And yet demise itself, in whatever incarnation it takes, seems all relative here until "On Flooded Roads," as the sum of Refrigerated Music defies expectation in hindsight, as well as in the best possible way throughout its mysterious inspections. This collection likely will surprise readers before they reach this culminating story, not only because of its prominent inclusion of flash fiction (including several single-paragraph flashes done in Parkison's honed style of coaxing out a story with a sense of hidden grace as opposed to expounding or taxonomy, for instance, with each flash almost arriving at the point where any story slips away in the narrator's interior melodic tumult) and other heavily fragmented narratives, but setting the table with some humorous pieces in the first half: the knocking of a famous hamburger franchise with vacuous Yelp-like testimonials in "Fast Foodie" or the skewed public service announcement mode of instructing how to properly dispose spent prophylactics in "Theft Prevention 101." Even a veiled social critique found in denying school cafeteria lunches to poor students ("Hot Lunch Petition") nudges itself into place amongst the vivid grotesques of Parkison's emotional landscapes. While initially these stories may disguise themselves as incongruous gestures by Parkison when the more somber pieces are uncovered, it becomes apparent Refrigerated Music as a whole is waxing conversant with the quickly changing conventions of today's American story collection beyond the cyclical or linked-story set, re-evaluating its own techniques and procedures as it continues and searches for solutions despite the dubious efforts of the system's intercessions ("My lawyer speaks for me because I'm losing control of my own affairs," ruefully quips the narrator of "The Self and Others" who finds closure an impossibility).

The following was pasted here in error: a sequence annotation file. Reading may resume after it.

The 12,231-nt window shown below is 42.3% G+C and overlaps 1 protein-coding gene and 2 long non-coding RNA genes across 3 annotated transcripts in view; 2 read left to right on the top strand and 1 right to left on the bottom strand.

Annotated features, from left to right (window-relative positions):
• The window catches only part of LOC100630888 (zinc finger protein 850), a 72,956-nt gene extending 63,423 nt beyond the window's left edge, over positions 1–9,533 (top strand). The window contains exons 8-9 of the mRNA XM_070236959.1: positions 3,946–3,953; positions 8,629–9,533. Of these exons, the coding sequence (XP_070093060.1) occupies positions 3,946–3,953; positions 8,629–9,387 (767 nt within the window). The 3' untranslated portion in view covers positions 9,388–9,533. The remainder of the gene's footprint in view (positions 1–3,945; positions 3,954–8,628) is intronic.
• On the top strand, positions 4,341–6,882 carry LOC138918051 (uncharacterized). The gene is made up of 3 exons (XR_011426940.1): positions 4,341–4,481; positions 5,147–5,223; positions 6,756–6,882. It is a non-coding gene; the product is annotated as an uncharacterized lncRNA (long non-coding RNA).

From the wry flash opener "Code Violations," which explores domestic interruption with minor taboos as a rearrangement of the private sphere ("You were more committed to our relationship because of the shower near our stove," et al.), the form that truncated physical space takes between those who are wary of intimacy sets the pace for a catalogue of violence remarkable in its scope, given the relative shortness of this collection. Served up first as a sort of "meat etiquette"—to refer back to "Fast Foodie"—where one devours without guilty hesitation or questioning, the shards of impression cut away more fiercely later (most notably in "Responsibility," "The Candle," "Lover with Gun in Mouth . . ." and "Abortion"), showing how those unrestrained appetites, if you will, play themselves out to the furthest degree that Parkison allows in testimonial. What emerges is this fractured picaresque of "glittering," "sparkling" bodies of women drawing unfortunate attention made to come to a stand-still through metamorphosis, and its lure provides Parkison frequent opportunities for role reversal between investigator and victim, observed and observer, and the constant skewing of the exhaustive bonds between women in that flux, such as in "The Nomad" and "The Listener" ("Watching the dogs at the window, she often became confused and used her mouth for the wrong reasons. Her teeth were like her hands, another way to grasp and carry necessary items from the rooms to the windows and back"), and this fine confession which opens "To See the Hummingbirds . . .":